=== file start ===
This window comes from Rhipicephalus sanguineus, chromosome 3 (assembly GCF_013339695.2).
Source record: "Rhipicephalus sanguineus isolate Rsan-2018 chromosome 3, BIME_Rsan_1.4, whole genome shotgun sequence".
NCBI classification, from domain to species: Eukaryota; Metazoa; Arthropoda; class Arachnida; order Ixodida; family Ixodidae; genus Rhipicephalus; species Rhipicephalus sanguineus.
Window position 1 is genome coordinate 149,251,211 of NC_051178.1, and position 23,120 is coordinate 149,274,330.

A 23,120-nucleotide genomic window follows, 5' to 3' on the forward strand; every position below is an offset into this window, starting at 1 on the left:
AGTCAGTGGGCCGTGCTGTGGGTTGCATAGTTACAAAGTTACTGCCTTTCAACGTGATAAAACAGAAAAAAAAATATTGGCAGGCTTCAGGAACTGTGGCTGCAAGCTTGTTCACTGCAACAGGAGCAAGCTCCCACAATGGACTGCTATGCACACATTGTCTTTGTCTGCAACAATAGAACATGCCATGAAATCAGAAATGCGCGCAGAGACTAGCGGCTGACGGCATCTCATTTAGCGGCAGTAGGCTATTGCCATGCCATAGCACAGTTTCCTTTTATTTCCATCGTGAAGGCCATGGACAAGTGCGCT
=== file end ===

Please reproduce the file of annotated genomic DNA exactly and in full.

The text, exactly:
This window comes from Rhipicephalus sanguineus, chromosome 3 (assembly GCF_013339695.2).
Source record: "Rhipicephalus sanguineus isolate Rsan-2018 chromosome 3, BIME_Rsan_1.4, whole genome shotgun sequence".
NCBI classification, from domain to species: Eukaryota; Metazoa; Arthropoda; class Arachnida; order Ixodida; family Ixodidae; genus Rhipicephalus; species Rhipicephalus sanguineus.
Window position 1 is genome coordinate 149,251,211 of NC_051178.1, and position 23,120 is coordinate 149,274,330.

A 23,120-nucleotide genomic window follows, 5' to 3' on the forward strand; every position below is an offset into this window, starting at 1 on the left:
AGTCAGTGGGCCGTGCTGTGGGTTGCATAGTTACAAAGTTACTGCCTTTCAACGTGATAAAACAGAAAAAAAAATATTGGCAGGCTTCAGGAACTGTGGCTGCAAGCTTGTTCACTGCAACAGGAGCAAGCTCCCACAATGGACTGCTATGCACACATTGTCTTTGTCTGCAACAATAGAACATGCCATGAAATCAGAAATGCGCGCAGAGACTAGCGGCTGACGGCATCTCATTTAGCGGCAGTAGGCTATTGCCATGCCATAGCACAGTTTCCTTTTATTTCCATCGTGAAGGCCATGGACAAGTGCGCT